Is it time now for an EU Army? First of all is an EU Army possible? Many EU leaders have talked about the possibility of a collective European army. In the past years, the possibilities for EU Member States to cooperate in the field of foreign and security policy have been extended significantly.
EU operation IRINI to enforce Libya arms embargo
In some cases, Member States jointly sent soldiers and experts abroad on a mission. EU mission launched (15/05) French and Greek vessels to enforce Libya embargo. The Greek frigate Hydra is to join two French vessels in patrols as part of the EU’s Operation Irini, the bloc’s naval mission aimed at enforcing Libya’s long-flouted arms embargo.
The European Union is stepping up its efforts to enforce the UN arms embargo on Libya, thereby contributing to the peace process in the country, through the launch of a new CSDP (Common Security and Defence Policy) military operation in the Mediterranean. The Council adopted this decision launching Operation EUNAVFOR MED IRINI.
IRINI, (Greek for “peace”), will have as its core task the implementation of the UN arms embargo through the use of aerial, satellite and maritime assets. In particular the mission will be able to carry out inspections of vessels on the high seas off the coast of Libya suspected to be carrying arms or related material to and from Libya in accordance with United Nations Security Council Resolution 2292 (2016).
As secondary tasks, EUNAVFOR MED IRINI will also:
monitor and gather information on illicit exports from Libya of petroleum, crude oil and refined petroleum products
contribute to the capacity building and training of the Libyan Coast Guard and Navy in law enforcement tasks at sea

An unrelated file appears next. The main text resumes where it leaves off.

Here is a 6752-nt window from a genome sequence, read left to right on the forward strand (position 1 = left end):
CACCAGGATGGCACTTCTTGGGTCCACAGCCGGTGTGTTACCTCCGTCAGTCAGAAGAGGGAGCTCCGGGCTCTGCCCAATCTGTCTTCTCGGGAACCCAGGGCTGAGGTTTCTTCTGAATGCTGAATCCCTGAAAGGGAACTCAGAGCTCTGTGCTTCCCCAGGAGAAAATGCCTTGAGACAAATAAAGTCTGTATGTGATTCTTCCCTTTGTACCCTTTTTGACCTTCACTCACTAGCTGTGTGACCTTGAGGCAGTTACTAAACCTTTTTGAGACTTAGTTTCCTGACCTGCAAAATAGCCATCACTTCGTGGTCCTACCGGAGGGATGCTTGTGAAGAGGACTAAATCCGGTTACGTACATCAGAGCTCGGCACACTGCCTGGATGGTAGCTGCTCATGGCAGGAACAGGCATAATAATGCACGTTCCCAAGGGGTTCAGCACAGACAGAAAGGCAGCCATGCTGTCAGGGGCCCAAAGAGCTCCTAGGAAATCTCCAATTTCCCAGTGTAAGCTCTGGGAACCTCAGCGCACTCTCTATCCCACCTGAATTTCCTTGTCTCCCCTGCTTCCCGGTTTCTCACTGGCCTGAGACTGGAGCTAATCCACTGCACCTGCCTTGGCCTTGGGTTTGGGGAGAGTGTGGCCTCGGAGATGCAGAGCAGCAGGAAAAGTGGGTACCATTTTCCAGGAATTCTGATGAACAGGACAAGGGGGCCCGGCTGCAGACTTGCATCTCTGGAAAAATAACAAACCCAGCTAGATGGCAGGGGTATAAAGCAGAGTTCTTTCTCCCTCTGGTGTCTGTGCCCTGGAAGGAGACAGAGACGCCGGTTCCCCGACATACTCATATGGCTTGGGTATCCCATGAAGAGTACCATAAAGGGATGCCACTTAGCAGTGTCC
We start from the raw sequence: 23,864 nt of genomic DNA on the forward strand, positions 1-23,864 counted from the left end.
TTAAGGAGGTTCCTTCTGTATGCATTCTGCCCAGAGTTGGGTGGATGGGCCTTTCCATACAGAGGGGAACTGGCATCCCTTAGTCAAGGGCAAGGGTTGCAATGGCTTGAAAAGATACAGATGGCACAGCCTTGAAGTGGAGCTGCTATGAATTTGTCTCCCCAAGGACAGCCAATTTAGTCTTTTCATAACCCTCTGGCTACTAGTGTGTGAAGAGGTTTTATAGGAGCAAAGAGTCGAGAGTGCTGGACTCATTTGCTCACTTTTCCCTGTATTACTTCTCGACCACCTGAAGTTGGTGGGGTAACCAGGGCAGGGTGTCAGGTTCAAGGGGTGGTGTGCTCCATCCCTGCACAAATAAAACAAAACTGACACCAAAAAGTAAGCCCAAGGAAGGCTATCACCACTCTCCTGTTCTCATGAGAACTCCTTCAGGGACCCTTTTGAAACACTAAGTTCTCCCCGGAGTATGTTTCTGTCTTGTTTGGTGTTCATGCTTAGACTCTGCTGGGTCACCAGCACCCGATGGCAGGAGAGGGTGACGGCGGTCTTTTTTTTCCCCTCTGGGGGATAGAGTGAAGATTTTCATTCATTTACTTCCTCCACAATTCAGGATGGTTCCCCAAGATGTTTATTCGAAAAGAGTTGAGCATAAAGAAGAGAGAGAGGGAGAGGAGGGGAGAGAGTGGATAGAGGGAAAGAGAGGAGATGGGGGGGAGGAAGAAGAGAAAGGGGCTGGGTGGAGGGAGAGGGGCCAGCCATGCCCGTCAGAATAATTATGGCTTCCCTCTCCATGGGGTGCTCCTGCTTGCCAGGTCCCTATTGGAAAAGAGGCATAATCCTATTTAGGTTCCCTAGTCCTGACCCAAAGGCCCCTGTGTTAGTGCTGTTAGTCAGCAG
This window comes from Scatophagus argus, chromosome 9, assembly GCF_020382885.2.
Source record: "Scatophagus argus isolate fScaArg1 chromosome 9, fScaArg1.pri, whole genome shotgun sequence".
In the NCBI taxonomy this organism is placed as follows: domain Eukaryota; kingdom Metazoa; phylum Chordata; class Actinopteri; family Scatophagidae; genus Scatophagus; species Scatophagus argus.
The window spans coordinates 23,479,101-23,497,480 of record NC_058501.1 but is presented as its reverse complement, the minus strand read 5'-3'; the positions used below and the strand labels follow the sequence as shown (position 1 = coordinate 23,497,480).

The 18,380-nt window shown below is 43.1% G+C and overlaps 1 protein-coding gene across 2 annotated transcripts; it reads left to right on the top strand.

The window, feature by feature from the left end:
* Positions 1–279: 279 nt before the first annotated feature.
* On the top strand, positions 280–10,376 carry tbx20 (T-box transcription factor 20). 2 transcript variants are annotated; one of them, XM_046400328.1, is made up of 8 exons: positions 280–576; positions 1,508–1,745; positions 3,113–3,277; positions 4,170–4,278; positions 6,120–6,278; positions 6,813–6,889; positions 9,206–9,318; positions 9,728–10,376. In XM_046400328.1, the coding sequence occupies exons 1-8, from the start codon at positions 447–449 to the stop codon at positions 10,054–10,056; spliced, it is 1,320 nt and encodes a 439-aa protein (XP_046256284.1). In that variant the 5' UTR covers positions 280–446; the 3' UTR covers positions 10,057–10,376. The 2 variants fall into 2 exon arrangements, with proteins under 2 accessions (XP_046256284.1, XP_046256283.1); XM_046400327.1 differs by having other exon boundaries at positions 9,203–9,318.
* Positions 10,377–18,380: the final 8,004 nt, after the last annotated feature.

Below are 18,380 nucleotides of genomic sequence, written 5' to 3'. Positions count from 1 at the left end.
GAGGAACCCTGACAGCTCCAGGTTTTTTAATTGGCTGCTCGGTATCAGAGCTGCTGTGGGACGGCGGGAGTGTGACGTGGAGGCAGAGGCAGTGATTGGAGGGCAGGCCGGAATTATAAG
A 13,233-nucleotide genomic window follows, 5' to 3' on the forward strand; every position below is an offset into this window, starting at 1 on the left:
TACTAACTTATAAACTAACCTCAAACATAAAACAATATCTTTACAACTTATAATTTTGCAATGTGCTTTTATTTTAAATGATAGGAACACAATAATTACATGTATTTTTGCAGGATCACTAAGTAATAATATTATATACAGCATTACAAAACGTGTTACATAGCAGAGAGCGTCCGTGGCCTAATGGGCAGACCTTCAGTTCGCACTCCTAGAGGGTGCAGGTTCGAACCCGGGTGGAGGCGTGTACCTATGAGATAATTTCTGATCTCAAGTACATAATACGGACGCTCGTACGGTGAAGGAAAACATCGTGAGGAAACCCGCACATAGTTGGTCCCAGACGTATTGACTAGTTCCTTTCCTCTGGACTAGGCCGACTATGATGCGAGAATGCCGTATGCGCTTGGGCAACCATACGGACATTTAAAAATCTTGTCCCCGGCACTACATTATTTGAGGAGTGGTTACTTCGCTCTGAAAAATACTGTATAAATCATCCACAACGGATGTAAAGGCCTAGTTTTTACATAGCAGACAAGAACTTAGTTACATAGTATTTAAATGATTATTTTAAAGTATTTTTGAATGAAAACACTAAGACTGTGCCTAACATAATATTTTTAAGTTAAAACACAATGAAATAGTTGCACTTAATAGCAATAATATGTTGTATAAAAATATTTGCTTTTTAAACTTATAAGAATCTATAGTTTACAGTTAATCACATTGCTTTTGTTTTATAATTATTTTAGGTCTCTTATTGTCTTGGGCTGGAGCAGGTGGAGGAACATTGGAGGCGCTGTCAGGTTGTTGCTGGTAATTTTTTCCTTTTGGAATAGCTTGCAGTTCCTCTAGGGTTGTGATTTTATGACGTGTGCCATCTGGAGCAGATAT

contribute to the disruption of the business model of human smuggling and trafficking networks through information gathering and patrolling by planes
IRINI will be led by Rear Admiral Fabio Agostini as EU Operation Commander, and its headquarters will be located in Rome, Italy.
European defence: fighting COVID-19, preparing for the future
The coronavirus pandemic will very likely deteriorate EU security environment in the years to come, increasing the need for a stronger European Union security and defence policy, and for a stronger Union in the world.
The armed forces of EU Member States are already playing a crucial role in the fight against the coronavirus in Europe. They are supporting civilian authorities and citizens with medical, logistic and security resources. They are doing this both in their home countries and across EU Member States, in a true spirit of European solidarity. The EEAS has set up a task force to support this work and facilitate the exchange of information and best practices. EU Council agreed with the Ministers to reinforce modalities for the use of military assets to support civilian authorities in response to the pandemic.
Beyond our borders, EU missions and operations remain by the side of our partners through these difficult times. Of course, as the safety and well-being of EU personnel and of local populations remain EU primary concern, activities have been adapted where necessary. EU’s CSDP missions and operations continue to deliver on their security mandate and that they keep exploring ways to support EU partners in the face of the pandemic.
EU Defence designs the future
More forward looking, we can be sure that the effects of the pandemic risk deepening existing conflicts and crises, with a direct impact on EU security. COVID-19 has brought along new threats. It has uncovered strengths and vulnerabilities and we can already draw some first lessons for European security and defence along five pillars: